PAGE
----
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New answers tagged gas

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We will consider the case of real transport with a given flow rate $J=\rho u$. We assume that all compressors are identical, capable of maintaining a given air flow. Specifications: the flow velocity is limited by the condition $1\le u\le 10$ m/s. It is necessary to determine how many compressors are needed and how to optimally position them when ...

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If you have a pressurized container of sufficient size, would there be a pressure gradient due to gravity? There will always be a pressure gradient due to gravity. How significant it is, however, depends on what you mean by "sufficient size". For example, for the first 1000 meters above sea level, the increase in atmospheric pressure due to gravity is 11....

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A balloon is comprised of surface patches that expand with hydrostatic pressure and taken on a certain shape. If the material shape and properties are known, the direct problem of finding out what shape it takes at a given pressure and thus the volume is straight forward. The inverse problem; however, isn't. In this case one would normally model the volume ...

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As explained in other answers, a tank can fail under internal or external pressure if the material strength is exceeded. The critical pressure differential of a thin spherical shell for this failure mode can be calculated using the following formula (to derive it, one can consider equilibrium of a half of the shell): $$2\pi R h\sigma=\pi R^2 \Delta p,$$ ...

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Expanding tank vs contracting tank is the comparison. Since the collapsing tank may not tear, and therefore technically not be destroyed in that it could be reinflated and still be usable to some extent (search for images of 'tank collapse under vacuum' on web), a different way to look at the problem is useful. Two questions can be posed: "Which tank would ...

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Adding on to what others have said, this is very non-straightforward. As others mention, the failure criteria for a vacuum vessel and a pressurized vessel is quite different. There is one very large factor that no one seems to have mentioned yet. When the spherical vessel is under a vacuum, it develops compression, and if it's a ductile material, it is ...

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Though failure with the sphere evacuated is highly unlikely given a maximum pressure difference of one atmosphere, if there were no limit to the external pressure, then It would probably depend on the material. With positive pressure inside a spherical tank, the walls are subjected to tensile stress. If negative, compressive stress. Failure may depend on ...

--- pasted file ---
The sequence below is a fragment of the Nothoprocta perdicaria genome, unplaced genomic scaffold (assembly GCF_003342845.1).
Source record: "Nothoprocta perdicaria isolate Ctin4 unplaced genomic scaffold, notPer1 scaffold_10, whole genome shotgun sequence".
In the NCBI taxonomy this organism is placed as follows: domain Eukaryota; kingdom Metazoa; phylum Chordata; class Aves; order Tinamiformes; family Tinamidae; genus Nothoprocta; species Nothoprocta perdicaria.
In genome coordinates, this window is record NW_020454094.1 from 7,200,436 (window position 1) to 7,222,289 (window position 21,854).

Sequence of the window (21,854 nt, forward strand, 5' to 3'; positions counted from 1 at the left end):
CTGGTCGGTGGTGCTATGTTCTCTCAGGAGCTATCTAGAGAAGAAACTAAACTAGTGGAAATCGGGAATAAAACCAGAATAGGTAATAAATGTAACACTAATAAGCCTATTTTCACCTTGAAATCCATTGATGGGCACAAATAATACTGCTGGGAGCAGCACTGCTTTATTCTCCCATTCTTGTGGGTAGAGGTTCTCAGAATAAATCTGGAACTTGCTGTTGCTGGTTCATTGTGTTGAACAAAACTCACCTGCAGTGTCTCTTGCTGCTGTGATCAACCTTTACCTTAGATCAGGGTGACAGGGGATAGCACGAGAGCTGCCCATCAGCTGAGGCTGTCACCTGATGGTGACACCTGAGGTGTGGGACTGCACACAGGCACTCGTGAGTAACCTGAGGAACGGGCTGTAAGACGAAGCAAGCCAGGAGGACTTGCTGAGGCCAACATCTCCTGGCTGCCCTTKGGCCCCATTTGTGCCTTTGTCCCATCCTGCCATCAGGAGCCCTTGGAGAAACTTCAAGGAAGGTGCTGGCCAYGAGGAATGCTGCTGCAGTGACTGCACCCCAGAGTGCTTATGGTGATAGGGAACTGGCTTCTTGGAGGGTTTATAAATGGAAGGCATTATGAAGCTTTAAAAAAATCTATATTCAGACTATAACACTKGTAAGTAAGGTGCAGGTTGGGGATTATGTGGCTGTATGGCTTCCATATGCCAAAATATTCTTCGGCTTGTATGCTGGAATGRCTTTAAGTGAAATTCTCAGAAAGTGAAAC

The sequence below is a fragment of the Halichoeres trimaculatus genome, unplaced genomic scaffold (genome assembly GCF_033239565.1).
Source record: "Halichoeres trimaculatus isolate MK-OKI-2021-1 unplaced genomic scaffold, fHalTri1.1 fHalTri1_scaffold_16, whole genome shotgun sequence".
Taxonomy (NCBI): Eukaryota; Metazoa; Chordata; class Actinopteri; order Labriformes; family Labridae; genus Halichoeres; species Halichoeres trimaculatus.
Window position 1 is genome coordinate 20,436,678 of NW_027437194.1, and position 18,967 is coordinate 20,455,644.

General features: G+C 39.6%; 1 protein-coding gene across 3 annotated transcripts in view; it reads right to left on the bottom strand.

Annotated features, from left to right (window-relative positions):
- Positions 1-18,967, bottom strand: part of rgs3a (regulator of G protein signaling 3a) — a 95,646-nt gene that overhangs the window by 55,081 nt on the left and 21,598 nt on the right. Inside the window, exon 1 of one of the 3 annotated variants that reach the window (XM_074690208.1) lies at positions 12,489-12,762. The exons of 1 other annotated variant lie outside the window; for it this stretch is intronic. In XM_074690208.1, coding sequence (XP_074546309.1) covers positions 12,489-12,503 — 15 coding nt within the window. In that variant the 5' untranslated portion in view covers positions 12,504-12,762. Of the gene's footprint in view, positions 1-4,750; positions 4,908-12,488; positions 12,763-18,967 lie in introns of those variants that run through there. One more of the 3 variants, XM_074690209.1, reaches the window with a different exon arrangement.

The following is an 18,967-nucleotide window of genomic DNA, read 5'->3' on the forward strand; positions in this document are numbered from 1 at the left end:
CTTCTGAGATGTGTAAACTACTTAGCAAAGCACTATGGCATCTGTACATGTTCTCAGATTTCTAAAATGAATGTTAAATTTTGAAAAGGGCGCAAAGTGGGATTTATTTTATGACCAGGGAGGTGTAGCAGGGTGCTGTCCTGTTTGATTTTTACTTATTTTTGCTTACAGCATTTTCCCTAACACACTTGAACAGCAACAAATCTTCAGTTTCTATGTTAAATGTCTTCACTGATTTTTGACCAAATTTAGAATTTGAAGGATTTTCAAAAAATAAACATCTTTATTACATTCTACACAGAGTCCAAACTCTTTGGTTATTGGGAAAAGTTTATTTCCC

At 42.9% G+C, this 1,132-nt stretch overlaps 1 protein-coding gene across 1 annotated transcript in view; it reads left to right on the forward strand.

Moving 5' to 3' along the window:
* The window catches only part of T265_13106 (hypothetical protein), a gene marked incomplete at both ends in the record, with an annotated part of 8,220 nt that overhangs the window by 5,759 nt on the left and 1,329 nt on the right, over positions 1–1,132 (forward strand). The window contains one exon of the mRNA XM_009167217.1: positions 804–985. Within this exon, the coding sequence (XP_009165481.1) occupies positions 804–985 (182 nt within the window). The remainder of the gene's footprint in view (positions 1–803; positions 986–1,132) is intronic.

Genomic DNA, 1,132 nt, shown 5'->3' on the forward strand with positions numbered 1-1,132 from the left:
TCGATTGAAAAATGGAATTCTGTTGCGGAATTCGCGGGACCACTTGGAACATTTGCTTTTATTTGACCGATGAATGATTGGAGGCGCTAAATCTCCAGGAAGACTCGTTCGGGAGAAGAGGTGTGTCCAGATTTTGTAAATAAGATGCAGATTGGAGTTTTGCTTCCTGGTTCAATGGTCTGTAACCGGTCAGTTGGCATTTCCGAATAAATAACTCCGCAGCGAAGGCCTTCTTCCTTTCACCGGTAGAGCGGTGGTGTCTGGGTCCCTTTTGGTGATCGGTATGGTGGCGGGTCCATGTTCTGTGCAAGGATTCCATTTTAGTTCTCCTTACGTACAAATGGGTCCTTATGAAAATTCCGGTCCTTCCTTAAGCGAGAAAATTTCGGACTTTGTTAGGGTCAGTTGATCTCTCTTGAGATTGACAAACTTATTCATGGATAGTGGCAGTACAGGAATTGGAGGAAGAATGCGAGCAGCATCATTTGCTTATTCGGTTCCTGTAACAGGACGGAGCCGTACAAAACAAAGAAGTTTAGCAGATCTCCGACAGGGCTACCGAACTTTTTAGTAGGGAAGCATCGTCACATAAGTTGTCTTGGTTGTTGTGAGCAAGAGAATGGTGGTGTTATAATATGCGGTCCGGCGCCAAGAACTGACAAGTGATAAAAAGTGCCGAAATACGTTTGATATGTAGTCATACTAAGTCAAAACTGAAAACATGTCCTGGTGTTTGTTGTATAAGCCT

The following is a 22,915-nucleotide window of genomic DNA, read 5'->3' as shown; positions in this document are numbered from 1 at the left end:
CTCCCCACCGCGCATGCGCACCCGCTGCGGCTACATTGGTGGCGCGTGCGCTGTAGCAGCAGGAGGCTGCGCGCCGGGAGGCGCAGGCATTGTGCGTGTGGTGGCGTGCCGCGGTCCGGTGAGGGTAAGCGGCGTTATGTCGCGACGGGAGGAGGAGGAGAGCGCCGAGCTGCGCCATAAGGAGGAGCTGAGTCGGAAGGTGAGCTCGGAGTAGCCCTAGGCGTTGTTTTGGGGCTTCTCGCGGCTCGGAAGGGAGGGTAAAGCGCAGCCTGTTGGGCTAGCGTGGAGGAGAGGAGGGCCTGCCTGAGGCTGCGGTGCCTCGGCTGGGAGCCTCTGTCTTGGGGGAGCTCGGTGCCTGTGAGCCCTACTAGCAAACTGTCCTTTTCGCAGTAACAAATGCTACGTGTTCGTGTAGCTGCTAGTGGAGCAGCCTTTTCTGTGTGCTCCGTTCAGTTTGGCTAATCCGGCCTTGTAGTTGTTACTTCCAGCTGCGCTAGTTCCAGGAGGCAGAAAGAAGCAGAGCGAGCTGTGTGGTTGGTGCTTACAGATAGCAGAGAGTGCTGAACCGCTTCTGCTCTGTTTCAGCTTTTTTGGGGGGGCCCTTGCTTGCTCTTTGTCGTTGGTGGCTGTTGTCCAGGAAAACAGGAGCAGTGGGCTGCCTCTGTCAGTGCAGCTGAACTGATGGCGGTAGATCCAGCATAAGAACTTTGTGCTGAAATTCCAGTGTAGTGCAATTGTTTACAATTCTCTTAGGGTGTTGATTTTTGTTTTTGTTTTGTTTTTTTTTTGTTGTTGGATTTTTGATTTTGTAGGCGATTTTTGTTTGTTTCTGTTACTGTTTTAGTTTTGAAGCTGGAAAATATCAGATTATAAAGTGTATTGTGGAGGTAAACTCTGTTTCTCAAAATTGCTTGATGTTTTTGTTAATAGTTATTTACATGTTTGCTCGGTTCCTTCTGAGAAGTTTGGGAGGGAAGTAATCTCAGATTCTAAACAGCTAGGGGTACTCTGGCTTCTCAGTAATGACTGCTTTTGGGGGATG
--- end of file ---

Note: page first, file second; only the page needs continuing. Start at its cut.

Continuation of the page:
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There's no physics principle that gives a single answer here. First of all, a vacuum can never achieve more than a 1atm pressure difference across a vessel (assuming we're doing this here in a normal workshop). So if you have a vessel that can withstand 5atm without any yield, then it will never have a problem with a vacuum, but would fail if pressurized ...

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Shouldn't the can still start moving from the moment we make the opening and until the air pressure inside the can is equalized with the outside air? Indeed it will, but that takes very little time. If that in fact happens, why would it stop and return ("a momentary slight oscillation about the center of mass") and not simply continue moving ...

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If the pressure difference between inside and outside is the same (but opposite) then the force on the can in both situations is equal and opposite. If the geometry is the same then the pressure difference evolves in the same way but with opposite sign. The motion of the can, opposite, is only different due to difference in the amount of gas resistance. So ...

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The easiest way to answer this problem is by thinking about conservation of momentum. Consider the still closed can with vacuum inside, and the air outside. The can is at rest, hence it has momentum $\vec{p}_\text{can} = \vec{0}$. The air is at rest too, hence it has momentum $\vec{p}_\text{air} = \vec{0}$. Therefore total momentum is \vec{p}_{\text{...

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Because gas is compressible, you must specify its pressure along with the volume it happens to occupy in order to properly define its state. And since heating a gas causes its pressure to increase, a complete description of any gas will necessarily include calling out its temperature as well. Since more gas atoms in a fixed volume will exert more pressure ...

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If you are considering a gas/partial vacuum that is not confined in a well-defined 'container', you would presumably want use specific volume (aka inverse density) instead. I.e. consider the amount of volume occupied per unit mass of the substance.

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